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I am familiar with how to interpret the regression coefficients on dummy categorical variables when one chooses a reference category by dropping it. However, how does one interpret the regression coefficients on each categorical variable when all categories are included (i.e. one dummy variable for each category) and the intercept is dropped?

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This depends on what other terms are in the model, but the simplest interpretation is that each dummy variable coefficient is the intercept for that group. For example if you have dummy variables for "Male" and "Female" and the other term in the model is age, then the coefficient for "Male" is the estimated value for males age 0 (or at the mean age if you center age around its mean) and the coefficient for "Female" is the estimated value for the females at age 0.

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  • $\begingroup$ Thanks, this makes sense. Unrelated question, if I may, how would one know if the mean age is centered at 0 or at its mean? This seems to be quite important for the interpretation of the d.v. coefficients. $\endgroup$ – StatsScared Aug 23 '16 at 22:30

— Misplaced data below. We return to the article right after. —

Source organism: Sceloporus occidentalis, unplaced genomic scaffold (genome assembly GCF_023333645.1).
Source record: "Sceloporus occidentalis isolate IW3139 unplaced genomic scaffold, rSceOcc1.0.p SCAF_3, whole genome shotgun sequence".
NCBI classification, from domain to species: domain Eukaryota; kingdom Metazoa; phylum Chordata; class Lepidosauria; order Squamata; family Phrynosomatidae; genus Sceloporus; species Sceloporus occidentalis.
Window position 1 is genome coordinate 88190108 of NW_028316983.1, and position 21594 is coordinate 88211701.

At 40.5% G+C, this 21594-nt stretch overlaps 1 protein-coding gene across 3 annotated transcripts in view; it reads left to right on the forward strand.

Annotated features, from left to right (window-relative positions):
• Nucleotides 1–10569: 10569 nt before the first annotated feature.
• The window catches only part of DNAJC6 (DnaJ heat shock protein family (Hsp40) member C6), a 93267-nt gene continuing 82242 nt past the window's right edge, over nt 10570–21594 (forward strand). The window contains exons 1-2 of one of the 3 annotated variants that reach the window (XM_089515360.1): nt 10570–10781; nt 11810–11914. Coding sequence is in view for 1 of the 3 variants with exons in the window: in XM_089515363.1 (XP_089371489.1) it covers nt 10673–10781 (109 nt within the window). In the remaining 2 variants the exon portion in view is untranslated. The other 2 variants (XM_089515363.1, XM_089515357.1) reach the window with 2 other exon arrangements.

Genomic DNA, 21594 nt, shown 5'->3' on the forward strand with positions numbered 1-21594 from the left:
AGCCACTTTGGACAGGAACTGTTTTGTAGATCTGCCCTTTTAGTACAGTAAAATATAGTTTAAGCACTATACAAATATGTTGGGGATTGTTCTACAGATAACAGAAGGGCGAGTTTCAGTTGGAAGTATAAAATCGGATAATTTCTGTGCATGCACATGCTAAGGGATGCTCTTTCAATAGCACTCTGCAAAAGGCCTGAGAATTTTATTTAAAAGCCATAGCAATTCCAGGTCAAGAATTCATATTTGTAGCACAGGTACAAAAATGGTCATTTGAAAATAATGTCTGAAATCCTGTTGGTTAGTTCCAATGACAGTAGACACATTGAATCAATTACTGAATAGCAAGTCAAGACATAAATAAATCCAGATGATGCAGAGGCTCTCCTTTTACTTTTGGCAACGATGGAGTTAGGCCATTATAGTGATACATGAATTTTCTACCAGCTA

• $\begingroup$ @StatsScared, Usually you would remember if you centered, but if the data comes from someone else, they may have centered it. One simple way is to look at the data. Generally there are no negative ages, so if you see any negative values then the variable has had something subtracted from it, if not, then it has not been centered. If there is a chance that your software centers the predictor variables then you can either read the documentation to find out when it centers, or create a dataset with known values and analyze it to see whether it centered or not. $\endgroup$ – Greg Snow Aug 24 '16 at 15:58

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